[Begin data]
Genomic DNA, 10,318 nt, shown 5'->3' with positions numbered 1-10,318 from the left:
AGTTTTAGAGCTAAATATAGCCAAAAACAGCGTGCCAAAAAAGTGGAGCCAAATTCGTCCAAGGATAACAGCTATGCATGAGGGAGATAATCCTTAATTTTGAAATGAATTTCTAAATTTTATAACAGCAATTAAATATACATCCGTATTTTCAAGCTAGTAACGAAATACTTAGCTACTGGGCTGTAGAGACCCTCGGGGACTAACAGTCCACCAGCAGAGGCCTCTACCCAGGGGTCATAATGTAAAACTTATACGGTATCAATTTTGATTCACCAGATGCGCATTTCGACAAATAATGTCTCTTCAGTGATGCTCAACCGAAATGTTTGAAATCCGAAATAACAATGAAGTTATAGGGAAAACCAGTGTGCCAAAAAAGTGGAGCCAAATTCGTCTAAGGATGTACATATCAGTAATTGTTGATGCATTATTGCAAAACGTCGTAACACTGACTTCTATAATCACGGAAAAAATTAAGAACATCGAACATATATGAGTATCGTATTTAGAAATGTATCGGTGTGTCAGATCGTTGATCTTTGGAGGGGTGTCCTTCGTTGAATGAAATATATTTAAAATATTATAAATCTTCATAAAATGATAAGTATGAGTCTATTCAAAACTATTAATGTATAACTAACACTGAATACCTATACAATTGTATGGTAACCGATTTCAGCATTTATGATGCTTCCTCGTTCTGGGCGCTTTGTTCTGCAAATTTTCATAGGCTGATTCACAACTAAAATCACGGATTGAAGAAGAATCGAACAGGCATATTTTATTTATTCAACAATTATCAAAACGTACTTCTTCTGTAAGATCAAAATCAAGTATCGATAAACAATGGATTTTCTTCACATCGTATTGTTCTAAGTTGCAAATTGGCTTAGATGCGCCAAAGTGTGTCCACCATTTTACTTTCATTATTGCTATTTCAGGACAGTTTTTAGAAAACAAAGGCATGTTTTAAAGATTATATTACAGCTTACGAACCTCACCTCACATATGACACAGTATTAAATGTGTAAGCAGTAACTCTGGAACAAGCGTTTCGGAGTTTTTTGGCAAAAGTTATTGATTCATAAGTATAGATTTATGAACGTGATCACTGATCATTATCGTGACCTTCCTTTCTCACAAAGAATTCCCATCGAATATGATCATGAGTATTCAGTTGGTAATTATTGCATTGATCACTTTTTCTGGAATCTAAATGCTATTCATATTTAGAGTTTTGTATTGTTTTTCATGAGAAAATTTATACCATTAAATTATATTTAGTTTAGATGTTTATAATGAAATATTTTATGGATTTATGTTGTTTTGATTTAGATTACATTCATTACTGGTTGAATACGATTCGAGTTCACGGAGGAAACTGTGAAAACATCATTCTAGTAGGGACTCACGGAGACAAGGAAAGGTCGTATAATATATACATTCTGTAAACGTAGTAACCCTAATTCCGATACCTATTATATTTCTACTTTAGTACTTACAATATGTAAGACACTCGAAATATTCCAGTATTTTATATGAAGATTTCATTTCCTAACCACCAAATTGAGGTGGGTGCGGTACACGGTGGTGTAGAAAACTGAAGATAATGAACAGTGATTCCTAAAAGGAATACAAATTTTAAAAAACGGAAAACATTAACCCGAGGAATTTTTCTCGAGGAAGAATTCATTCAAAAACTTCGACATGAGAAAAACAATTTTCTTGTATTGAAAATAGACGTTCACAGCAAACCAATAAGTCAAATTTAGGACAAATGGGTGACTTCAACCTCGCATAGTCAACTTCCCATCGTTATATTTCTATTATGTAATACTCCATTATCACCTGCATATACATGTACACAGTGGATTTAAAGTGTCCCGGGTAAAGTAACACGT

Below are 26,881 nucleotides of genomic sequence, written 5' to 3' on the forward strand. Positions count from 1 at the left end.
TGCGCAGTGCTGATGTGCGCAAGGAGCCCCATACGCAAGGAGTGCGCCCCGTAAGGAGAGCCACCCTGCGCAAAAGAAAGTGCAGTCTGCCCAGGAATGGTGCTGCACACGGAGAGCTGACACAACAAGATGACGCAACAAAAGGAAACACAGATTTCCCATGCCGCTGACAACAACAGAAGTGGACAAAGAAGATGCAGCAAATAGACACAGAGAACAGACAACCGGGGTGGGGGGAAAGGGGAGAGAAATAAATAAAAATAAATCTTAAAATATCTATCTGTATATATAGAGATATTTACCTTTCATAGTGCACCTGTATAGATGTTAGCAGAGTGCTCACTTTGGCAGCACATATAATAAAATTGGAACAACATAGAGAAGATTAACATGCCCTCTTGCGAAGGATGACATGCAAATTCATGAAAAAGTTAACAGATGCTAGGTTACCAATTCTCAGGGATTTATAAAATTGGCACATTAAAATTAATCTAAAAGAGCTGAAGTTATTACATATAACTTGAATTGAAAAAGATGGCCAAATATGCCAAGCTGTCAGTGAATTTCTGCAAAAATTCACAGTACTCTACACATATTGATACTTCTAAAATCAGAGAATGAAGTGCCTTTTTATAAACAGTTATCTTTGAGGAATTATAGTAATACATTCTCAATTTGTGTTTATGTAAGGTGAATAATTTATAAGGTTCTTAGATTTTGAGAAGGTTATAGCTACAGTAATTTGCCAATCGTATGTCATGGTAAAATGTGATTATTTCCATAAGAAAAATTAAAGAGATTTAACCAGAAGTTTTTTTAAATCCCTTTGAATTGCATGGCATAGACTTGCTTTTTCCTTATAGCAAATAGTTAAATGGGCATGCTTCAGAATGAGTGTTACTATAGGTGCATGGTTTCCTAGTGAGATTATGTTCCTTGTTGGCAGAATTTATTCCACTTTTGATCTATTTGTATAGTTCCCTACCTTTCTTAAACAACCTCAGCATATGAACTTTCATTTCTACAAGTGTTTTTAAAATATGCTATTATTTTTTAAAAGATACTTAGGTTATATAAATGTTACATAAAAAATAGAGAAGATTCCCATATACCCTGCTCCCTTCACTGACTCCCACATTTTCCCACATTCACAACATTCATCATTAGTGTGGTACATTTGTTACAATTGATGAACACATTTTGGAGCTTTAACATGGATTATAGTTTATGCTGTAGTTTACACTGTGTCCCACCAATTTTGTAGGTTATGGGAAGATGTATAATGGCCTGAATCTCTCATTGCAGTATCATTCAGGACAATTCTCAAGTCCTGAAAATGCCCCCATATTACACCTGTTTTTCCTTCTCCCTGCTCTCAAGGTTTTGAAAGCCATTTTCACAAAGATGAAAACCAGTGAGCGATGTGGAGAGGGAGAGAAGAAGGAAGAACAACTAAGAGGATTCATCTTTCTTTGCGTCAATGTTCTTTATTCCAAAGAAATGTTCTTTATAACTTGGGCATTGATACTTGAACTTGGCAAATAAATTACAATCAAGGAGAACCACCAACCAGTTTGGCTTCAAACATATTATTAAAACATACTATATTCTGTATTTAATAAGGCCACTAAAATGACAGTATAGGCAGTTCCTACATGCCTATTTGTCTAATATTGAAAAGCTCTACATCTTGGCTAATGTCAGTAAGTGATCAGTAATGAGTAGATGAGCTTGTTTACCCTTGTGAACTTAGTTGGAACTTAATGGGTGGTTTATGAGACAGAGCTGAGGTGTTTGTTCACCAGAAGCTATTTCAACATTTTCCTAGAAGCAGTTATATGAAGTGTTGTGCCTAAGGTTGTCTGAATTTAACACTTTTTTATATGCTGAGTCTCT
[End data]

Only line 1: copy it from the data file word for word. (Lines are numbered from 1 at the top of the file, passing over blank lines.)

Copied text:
Genomic DNA, 10,318 nt, shown 5'->3' with positions numbered 1-10,318 from the left: